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Takemitsu: From Me Flows What You Call Time; Shostakovich: Symphony No 5 / Sado

Takemitsu / Berliner Philharmoniker / Sado
Release Date: 11/15/2011 
Label:  Euroarts   Catalog #: 2058748  
Composer:  Toru TakemitsuDmitri Shostakovich
Conductor:  Yutaka Sado
Orchestra/Ensemble:  Berlin Philharmonic Orchestra
Number of Discs: 1 
Recorded in: Stereo 
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Toru Takemitsu: From me flows what you call time

Dmitry Shostakovich: Symphony No. 5 in D minor, Op. 47

Raphael Haeger, percussion
Simon Rössler, percussion
Franz Schindlbeck, percussion
Jan Schlichte, percussion
Wieland Welzel, percussion

Berlin Philharmonic Orchestra
Yutaka Sado, conductor

Recorded live from the Philharmonie, Berlin, 20 May 2011

- Interview with Yutaka Sado

Picture format: NTSC 16:9
Sound format: PCM Stereo / Dolby Digital 5.1 / DTS 5.1
Read more Region code: 0 (worldwide)
Subtitles (bonus): English, Japanese
Running time: 91 mins (concert) + 16 mins (bonus)
No. of DVDs: 1

R E V I E W:


TAKEMITSU From Me Flows What You Call Time 1. SHOSTAKOVICH Symphony No. 5 Yutaka Sado, cond; Berlin P; 1 Raphael Haeger, Simon Rössler, Franz Schindlbeck, Jan Schlichte, Wieland Weizel (perc) EUROARTS 2058748 (DVD: 91:00); 2058744 (Blu-ray: 91:00) Live: Berlin 5/20/11

& Interview with Yutaka Sado (16:00)

In response to the devastating earthquake and tsunami that stuck Japan in March 2011, the Berlin Philharmonic and the media company EuroArts organized this charity concert to aid the victims. (Profits from the sale of the DVD will also go to the Japanese Red Cross Society.) Yutaka Sado, who in his younger days served as a conducting assistant to Seiji Ozawa and Leonard Bernstein, has guest conducted primarily throughout Europe and Japan; he was named principal conductor of the Lamoureux Orchestra in 1993, and in 2005 of the Hyogo Performing Arts Center Orchestra. He has received favorable notices in the pages of this magazine from Joel Kasow (music of Berlioz and Liszt), Richard Burke (Bernstein), Peter J. Rabinowitz (Rachmaninoff and Liszt), and Stephen E. Ritter (Tchaikovsky). This is his debut appearance leading the Berlin Philharmonic.

The choice of Toru Takemitsu’s From Me Flows What You Call Time , with an implicit spirituality and reverence of Nature evoked in its extensive, exotic percussive component, symbolically represents the healing force of Time. The five solo percussionists tap, clatter, and clang on bamboo rattles, small hand cymbals, bass marimbas, small bowls, steel drums, and other instruments including colored streamers attached to ceiling chimes, and being able to watch them in their quasi-ritualistic ministrations helps bring the music to life. Meanwhile, Sado coordinates the sweep of the Impressionistically luxurious orchestra, with more than one allusion to La Mer perhaps an ironic inevitability.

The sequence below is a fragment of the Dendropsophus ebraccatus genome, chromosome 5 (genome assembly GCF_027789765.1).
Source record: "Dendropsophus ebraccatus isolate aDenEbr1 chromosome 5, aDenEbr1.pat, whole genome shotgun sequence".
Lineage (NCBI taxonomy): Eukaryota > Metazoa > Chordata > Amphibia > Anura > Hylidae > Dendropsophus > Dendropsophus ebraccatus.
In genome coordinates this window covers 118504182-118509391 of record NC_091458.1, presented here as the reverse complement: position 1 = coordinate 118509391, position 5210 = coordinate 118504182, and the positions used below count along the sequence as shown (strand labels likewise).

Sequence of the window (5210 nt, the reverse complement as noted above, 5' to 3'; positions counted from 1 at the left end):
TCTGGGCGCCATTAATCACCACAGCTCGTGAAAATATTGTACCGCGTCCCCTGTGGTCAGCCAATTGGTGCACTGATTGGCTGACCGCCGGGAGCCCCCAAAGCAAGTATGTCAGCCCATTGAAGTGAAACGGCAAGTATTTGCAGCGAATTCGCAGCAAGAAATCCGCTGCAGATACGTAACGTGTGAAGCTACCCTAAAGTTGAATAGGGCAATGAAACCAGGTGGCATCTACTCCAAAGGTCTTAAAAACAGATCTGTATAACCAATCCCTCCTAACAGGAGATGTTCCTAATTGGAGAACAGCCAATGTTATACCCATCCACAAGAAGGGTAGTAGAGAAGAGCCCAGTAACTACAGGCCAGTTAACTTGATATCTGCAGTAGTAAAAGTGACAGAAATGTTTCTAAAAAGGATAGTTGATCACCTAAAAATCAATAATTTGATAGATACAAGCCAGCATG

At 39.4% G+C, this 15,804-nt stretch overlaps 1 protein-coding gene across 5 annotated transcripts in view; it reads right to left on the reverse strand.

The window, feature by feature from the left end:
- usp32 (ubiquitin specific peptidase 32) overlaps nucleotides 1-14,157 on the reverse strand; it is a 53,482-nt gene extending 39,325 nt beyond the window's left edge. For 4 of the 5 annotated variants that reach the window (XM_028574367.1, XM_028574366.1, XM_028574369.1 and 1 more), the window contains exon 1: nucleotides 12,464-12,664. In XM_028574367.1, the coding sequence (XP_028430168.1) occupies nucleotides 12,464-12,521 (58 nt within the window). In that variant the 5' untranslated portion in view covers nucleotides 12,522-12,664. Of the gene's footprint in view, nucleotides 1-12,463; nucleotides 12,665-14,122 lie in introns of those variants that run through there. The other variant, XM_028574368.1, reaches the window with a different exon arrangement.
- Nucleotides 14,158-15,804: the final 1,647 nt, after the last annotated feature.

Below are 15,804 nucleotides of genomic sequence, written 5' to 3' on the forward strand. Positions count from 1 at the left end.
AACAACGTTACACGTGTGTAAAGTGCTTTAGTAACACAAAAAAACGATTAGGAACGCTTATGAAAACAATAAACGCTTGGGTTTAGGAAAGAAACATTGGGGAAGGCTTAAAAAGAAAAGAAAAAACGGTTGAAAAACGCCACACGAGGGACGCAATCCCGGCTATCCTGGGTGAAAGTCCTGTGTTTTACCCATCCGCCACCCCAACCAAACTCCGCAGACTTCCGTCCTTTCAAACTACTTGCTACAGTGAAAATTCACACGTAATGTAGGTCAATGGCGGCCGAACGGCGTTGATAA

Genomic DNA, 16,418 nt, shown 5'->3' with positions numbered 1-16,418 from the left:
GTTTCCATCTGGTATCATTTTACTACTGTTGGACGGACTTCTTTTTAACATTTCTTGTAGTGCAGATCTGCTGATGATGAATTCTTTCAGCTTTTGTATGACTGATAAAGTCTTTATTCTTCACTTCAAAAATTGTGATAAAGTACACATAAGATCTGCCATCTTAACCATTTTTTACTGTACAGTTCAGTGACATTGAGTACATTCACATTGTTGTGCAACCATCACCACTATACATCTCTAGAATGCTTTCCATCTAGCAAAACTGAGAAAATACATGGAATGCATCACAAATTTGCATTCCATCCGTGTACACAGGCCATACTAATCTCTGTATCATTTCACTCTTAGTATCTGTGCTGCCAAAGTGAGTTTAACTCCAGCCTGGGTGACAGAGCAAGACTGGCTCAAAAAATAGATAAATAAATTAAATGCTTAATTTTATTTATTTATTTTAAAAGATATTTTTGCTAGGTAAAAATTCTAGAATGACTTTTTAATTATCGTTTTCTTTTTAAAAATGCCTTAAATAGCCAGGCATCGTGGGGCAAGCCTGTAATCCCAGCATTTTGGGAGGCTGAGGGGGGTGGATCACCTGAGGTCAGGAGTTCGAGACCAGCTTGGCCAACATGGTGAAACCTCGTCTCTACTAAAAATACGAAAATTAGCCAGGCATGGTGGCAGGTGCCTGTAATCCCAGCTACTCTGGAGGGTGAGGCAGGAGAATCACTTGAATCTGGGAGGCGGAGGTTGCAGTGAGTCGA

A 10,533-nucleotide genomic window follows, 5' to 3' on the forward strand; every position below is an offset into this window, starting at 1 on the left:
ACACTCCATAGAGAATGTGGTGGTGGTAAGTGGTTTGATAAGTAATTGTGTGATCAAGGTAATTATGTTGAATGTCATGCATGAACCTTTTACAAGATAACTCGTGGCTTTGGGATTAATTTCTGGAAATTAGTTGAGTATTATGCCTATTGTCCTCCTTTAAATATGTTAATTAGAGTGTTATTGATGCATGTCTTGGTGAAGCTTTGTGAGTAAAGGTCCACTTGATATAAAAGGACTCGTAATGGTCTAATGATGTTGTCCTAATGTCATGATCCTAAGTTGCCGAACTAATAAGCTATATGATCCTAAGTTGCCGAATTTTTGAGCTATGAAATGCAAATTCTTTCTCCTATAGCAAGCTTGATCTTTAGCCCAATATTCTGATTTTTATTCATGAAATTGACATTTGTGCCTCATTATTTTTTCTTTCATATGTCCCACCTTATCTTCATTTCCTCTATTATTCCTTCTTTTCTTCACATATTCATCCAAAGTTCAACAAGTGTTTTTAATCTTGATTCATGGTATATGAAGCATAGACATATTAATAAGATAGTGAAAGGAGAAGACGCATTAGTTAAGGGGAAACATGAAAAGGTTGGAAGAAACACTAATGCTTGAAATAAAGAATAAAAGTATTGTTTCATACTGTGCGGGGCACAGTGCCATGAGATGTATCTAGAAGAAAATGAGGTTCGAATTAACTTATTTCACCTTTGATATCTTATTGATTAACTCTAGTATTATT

One suspects that the Shostakovich Fifth was chosen as a Sado speciality, given his connection to Bernstein, and while his account is not strictly dependent on that of his primary mentor, a few similar podium mannerisms may be seen, including a little Lenny-style leap at a climax here or there. Sado uses shaping of dynamics to emphasize not only the first movement’s melodic contours, but throughout, and elicits lovely sounds from the orchestra. The first movement is not intently dramatic—which makes the march episode, with a gradual increase in tempo, insidious, if not ominous. He lightens the attacks of the typically biting Allegretto as well, which results in some unexpected echoes of Tchaikovsky. But his intense, concentrated Largo emphasizes the music’s anguish, and he storms through the finale, following the current convention of deceleration to a thunderous conclusion. It’s a thoroughly convincing and in some ways gripping performance, thanks in large part to the brilliance of the orchestra.

The visual aspect of the concert is never distracting, and frequently instructive, as the editing follows the music’s progress, shows us relevant instruments from various points of view when appropriate, and captures the conductor’s inspiring energy and enthusiasm. I’m not sure we need four minutes of applause after the music has ended, but to see the delight in Sado’s face as he prompts individual players and sections to take their bows makes it just about worth it. For humanitarian as well as musical reasons, this is definitely an important release.

FANFARE: Art Lange
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Works on This Recording

From me flows what you call Time by Toru Takemitsu
Conductor:  Yutaka Sado
Orchestra/Ensemble:  Berlin Philharmonic Orchestra
Period: 20th Century 
Written: 1990; Japan 
Symphony no 5 in D minor, Op. 47 by Dmitri Shostakovich
Conductor:  Yutaka Sado
Orchestra/Ensemble:  Berlin Philharmonic Orchestra
Period: 20th Century 
Written: 1937; USSR 

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